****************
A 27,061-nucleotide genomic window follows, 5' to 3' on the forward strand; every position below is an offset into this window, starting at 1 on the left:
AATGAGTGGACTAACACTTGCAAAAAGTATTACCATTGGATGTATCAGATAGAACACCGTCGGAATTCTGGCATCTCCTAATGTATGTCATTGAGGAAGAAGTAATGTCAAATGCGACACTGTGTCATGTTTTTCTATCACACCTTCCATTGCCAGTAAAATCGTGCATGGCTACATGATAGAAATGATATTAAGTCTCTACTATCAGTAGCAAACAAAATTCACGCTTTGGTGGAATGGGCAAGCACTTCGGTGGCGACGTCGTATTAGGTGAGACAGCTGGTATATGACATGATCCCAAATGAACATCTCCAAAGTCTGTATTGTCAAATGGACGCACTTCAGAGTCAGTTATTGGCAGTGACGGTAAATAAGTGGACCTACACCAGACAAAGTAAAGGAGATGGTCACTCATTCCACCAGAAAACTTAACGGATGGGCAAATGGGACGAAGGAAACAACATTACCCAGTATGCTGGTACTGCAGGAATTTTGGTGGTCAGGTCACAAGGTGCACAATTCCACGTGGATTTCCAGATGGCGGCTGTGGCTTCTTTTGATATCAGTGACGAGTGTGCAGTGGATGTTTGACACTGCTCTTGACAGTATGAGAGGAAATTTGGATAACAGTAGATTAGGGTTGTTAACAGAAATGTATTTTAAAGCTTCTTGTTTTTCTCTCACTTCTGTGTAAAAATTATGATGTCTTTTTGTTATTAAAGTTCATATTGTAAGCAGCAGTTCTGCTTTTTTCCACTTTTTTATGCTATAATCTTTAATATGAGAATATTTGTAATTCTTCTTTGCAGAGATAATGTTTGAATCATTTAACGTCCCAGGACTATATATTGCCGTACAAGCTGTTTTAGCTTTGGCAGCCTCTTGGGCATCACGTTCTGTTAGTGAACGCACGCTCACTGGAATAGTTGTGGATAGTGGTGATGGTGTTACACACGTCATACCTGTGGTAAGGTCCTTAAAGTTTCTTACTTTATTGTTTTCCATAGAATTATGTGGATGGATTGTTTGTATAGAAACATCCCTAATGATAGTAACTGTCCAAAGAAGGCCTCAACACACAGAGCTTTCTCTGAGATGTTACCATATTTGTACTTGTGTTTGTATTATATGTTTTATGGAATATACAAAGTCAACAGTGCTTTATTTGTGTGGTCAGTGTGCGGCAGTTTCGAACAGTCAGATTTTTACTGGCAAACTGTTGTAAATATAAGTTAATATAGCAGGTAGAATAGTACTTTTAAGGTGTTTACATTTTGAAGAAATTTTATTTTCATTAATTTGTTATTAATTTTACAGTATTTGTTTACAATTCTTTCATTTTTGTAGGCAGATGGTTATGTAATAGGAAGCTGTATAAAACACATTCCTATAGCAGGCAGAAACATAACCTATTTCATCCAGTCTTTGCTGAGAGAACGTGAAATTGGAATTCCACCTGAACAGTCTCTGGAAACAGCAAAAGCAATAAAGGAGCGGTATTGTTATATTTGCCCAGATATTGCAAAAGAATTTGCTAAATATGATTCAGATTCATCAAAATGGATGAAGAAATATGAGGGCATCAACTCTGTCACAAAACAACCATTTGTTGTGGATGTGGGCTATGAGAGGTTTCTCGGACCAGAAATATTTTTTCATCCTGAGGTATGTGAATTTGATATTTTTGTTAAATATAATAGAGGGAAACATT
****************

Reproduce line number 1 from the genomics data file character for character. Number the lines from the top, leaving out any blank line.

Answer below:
A 27,061-nucleotide genomic window follows, 5' to 3' on the forward strand; every position below is an offset into this window, starting at 1 on the left: